Listening to Nicolas Simion’s jazz in Cologne, I felt an unexpectedly rush of joy.

Yesterday, walking with Blue through meadows thick with the yellow flowers of arrowleaf balsamroot, I plucked a couple of juicy three-toothed leaves of sage, pressed them between my fingers and brought them to my nose. The scent was a sharp as the yellow of the flowers. Standing there in the morning quiet, I heard the liquid call of a black-headed grosbeak, and then the sound of water burbling up out of a pipe or spring. As I listened, the sound came again, and then again. I looked up and found two black birds above me on a branch. One of them gurgled, just like water, and I was filled with joy again.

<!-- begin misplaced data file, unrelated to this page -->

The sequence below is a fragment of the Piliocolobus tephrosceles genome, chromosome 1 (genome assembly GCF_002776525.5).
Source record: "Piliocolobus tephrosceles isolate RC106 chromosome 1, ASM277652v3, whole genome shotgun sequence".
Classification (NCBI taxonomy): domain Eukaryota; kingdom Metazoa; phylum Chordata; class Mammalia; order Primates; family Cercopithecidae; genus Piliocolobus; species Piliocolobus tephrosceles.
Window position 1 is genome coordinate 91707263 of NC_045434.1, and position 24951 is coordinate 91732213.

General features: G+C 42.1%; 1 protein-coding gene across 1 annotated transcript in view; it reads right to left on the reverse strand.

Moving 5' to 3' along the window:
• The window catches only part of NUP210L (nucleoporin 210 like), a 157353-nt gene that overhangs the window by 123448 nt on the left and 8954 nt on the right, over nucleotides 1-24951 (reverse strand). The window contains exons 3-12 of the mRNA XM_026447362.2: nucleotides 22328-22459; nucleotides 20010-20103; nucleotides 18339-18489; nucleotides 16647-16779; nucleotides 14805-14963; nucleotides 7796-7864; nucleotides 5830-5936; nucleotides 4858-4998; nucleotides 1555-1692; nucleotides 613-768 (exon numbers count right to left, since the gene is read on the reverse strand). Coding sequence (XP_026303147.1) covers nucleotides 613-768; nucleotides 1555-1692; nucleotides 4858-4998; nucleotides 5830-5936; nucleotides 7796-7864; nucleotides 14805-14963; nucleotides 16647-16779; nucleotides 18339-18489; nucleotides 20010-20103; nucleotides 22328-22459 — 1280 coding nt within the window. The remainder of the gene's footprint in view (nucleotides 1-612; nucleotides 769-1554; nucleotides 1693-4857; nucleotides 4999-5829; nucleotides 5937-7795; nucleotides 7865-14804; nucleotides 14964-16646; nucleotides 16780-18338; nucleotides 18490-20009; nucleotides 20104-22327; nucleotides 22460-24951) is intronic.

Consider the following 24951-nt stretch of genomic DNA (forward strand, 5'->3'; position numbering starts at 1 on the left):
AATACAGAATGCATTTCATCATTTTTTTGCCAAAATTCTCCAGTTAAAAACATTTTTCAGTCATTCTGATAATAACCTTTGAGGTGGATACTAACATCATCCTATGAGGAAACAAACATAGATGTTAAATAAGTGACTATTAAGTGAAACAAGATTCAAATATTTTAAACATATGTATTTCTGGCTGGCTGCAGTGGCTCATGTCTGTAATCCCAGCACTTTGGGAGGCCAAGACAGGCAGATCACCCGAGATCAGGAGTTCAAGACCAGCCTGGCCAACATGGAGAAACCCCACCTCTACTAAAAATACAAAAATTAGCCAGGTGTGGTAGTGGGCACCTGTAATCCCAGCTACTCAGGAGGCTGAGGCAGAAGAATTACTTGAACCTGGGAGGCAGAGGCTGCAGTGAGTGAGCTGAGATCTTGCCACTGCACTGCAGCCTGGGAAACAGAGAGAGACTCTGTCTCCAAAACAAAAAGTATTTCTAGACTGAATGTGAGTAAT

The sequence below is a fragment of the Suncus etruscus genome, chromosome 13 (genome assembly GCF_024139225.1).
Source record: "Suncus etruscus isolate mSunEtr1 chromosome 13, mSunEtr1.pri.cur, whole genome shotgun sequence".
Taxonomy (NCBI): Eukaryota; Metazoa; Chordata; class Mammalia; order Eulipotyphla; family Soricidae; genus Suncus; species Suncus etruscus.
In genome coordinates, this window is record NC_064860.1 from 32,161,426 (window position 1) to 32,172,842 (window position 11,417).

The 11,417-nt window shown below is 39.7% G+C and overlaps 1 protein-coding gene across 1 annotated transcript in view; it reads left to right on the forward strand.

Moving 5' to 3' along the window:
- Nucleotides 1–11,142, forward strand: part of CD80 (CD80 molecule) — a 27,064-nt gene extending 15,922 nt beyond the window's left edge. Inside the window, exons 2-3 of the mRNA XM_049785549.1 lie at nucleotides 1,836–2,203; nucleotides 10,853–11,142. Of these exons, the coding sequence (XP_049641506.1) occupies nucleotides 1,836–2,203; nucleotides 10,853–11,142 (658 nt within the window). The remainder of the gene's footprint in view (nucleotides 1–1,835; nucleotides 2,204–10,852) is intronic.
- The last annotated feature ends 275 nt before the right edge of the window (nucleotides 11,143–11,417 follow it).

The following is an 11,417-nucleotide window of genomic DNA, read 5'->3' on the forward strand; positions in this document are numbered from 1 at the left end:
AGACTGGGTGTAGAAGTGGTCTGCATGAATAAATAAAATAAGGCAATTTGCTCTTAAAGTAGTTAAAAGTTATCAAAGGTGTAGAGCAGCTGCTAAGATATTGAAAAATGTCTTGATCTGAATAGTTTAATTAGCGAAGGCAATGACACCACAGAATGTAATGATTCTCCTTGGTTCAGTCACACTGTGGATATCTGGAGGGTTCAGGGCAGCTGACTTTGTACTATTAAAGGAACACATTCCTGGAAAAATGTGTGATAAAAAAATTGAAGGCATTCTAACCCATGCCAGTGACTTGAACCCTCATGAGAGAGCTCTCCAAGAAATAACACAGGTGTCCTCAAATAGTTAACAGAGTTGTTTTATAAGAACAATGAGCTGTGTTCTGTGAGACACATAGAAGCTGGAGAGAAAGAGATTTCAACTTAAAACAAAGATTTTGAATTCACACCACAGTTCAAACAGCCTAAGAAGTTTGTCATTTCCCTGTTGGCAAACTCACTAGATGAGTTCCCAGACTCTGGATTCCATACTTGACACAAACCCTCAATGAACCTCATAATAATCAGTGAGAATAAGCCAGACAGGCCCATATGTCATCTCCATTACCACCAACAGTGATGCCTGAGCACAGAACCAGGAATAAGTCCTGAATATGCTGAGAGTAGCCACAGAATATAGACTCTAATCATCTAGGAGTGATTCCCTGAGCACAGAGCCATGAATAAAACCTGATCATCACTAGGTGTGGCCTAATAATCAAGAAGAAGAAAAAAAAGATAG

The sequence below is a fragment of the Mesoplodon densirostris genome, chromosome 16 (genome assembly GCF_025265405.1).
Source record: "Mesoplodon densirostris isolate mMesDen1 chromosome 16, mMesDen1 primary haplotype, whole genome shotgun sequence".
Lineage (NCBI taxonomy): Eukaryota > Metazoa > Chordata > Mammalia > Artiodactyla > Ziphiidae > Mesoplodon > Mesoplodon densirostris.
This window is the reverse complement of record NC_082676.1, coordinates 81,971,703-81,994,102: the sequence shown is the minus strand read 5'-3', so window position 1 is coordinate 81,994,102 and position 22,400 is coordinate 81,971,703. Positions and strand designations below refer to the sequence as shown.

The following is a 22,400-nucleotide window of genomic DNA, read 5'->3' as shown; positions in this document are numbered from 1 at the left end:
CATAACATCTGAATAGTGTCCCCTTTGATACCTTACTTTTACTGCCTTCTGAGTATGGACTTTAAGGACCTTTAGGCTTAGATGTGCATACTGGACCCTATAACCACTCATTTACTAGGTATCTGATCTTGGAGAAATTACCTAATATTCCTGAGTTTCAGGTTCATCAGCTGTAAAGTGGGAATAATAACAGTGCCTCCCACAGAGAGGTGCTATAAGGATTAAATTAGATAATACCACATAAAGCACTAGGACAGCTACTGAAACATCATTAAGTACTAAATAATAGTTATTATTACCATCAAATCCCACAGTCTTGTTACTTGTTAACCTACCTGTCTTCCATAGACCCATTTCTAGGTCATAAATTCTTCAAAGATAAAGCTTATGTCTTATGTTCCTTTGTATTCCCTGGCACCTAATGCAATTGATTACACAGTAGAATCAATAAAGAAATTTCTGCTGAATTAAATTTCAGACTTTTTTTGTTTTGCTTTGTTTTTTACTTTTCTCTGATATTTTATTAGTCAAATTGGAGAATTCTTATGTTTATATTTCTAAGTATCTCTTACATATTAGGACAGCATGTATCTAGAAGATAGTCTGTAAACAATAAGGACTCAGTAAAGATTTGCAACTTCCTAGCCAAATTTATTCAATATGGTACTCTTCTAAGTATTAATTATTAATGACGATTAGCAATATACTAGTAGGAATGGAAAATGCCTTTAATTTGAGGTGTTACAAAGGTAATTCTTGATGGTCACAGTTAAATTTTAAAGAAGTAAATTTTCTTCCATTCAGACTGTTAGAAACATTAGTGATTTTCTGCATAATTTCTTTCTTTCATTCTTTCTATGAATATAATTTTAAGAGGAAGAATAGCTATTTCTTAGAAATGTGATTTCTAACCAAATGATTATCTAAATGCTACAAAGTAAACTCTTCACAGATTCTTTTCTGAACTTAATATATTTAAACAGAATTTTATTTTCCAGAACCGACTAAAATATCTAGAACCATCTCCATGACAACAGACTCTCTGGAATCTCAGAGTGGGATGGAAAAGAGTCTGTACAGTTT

About Scott Abbott

Ph.D. in German Literature from Princeton University, 1979. Then I taught at Vanderbilt University, BYU, and Utah Valley State College. At Utah Valley University, I'm Director of the Program in Integrated Studies and former Chair of the Department of Humanities and Philosophy. My publications include a book on Freemasonry and the German Novel, two co-authored books with Zarko Radakovic (published in Serbo-Croatian in Belgrade), and translations of a book by Austrian author Peter Handke and of a catalogue of an exhibit called "The German Army and Genocide." More famously, my children are in the process of creating good lives for themselves: as a model and manager, as a teacher of Chinese language, as a watershed scientist and science writer, as a jazz musician, as a corrections officer, as university students, and as parents. I share my life with UVU historian Lyn Bennett and our yellow dog Blue. Some publications at
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